Sharon has an Masters of Science in Mathematics and a Masters in Education
After this lesson, students will be able to:
- outline the history of Day of the Dead
- describe the traditions, beliefs, and customs of Day of the Dead
- compare and contrast personal holiday traditions to Day of the Dead
- 1 hour for core lesson
- Time for additional activity
Determine two or more main ideas of a text and explain how they are supported by key details; summarize the text.
Explain the relationships or interactions between two or more individuals, events, ideas, or concepts in a historical, scientific, or technical text based on specific information in the text.
Determine the meaning of general academic and domain-specific words and phrases in a text relevant to a grade 5 topic or subject area.
- Copies of the lesson Day of the Dead Lesson for Kids, one for each student
- Paint brushes
- Water for clean up
- Día de los Muertos
- C alaveras de azúcar
- O frendas
Warm-Up and Preparation
- Ask students to think about one holiday that is particularly special in their family and have them write it down in their notebooks. Model on the board with your own special holiday.
- Now ask students:
- What kind of things does your family do on this holiday?
- During what time of year does your holiday fall?
- What special food, game, or tradition do you celebrate with your family on this holiday?
- Is there a special way you and your family dress or decorate for the holiday? What is it?
- If time allows, have students sketch images to show how their family or community celebrates special holidays.
- When they are finished, break students into small groups and have them share their work, discussing similarities and differences and prompting one another with questions and comments. Model by sharing about your own personal experiences.
- Now tell students they will be learning about a special celebration called Day of the Dead and give them a few minutes to share prior knowledge or experiences if applicable.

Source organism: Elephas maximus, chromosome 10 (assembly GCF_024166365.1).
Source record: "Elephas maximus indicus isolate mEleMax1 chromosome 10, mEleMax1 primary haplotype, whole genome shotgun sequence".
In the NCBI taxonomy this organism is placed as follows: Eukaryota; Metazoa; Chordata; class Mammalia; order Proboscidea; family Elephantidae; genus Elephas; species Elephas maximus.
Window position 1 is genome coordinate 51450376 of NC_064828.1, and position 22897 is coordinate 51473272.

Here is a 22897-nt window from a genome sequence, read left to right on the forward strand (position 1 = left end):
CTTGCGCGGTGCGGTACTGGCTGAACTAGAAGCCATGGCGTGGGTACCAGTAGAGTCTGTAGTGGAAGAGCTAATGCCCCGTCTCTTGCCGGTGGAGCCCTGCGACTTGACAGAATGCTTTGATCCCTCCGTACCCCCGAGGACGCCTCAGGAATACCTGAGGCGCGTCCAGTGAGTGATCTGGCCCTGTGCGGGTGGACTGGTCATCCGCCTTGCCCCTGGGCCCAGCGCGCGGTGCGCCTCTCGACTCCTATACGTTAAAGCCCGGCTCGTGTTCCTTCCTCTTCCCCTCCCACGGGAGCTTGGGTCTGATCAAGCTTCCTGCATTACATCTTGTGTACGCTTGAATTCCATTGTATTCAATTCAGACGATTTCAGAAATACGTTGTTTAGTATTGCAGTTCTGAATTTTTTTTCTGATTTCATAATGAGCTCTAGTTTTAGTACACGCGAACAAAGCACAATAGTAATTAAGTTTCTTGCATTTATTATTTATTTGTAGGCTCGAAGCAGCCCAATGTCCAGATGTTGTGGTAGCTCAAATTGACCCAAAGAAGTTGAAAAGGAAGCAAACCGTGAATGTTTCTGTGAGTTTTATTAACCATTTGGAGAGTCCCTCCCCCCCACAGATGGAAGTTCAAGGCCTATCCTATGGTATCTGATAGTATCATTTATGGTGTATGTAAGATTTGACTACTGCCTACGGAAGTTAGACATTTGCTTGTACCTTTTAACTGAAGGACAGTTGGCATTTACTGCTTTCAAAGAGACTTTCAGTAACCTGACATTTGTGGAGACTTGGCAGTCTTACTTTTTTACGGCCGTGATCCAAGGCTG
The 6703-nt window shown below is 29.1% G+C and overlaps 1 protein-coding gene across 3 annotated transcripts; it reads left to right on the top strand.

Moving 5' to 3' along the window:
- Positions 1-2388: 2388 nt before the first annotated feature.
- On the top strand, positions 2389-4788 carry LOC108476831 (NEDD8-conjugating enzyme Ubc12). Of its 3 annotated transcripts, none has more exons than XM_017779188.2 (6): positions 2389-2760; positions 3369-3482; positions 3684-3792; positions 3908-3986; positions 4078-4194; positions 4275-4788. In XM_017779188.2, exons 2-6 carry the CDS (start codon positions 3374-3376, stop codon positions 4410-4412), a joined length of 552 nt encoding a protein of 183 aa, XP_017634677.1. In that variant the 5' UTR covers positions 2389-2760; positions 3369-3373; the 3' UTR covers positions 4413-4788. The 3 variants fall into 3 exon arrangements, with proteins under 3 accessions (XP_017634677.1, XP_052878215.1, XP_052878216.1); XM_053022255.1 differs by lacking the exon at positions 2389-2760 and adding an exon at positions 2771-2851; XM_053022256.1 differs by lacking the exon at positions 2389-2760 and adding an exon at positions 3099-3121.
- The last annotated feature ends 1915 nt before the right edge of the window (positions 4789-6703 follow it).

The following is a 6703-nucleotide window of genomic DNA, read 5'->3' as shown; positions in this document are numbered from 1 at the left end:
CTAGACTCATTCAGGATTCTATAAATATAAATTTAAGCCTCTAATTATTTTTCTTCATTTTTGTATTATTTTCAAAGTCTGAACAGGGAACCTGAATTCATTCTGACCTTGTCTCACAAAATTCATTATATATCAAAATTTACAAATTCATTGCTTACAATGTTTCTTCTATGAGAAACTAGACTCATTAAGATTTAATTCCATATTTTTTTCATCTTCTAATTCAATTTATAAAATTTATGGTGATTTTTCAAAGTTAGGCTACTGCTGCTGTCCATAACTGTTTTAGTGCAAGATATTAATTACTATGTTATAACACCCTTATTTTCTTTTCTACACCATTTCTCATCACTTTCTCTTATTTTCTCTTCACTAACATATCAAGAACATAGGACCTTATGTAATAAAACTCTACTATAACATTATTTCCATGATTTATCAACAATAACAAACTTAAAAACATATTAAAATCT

- Distribute copies of the lesson Day of the Dead Lesson for Kids and read the first section 'Día de los Muertos' together.
- Why are painted wooden skulls used to celebrate Day of the Dead?
- Why aren't these skulls meant to be scary?
- Now read 'Beliefs' and 'Current Customs' with students.
- Have students make a Venn diagram in their notebooks and label 'My Holiday' and 'Day of the Dead.'
- Instruct students to compare and contrast how they celebrate their family's holiday to Day of the Dead.
- When finished, have students share in small groups, then compare generally as a whole class. What is the same? What is different?
- Read the 'Lesson Summary' together and take the quiz as a whole group.
- Give each student a bit of clay and time to mold into a skull. They can do this by rolling into a ball and using their fingers to make facial features.
- Set clay aside to dry completely. In the meantime, have students write a paragraph summary of the Day of the Dead celebration.
- When clay is dry, have students use paint to decorate their skulls.
- Display skulls and summaries together on a table titled 'Day of the Dead.' Invite students from other classes, faculty, and/or families to visit and read.
Extension Activities and Ideas
- Host a Day of the Dead celebration in your classroom. Invite families to participate and have stations for food, crafts, and music/dancing.
- Do some cross-curricular math and cooking projects, such as baking pan de muerto or sugar skulls.
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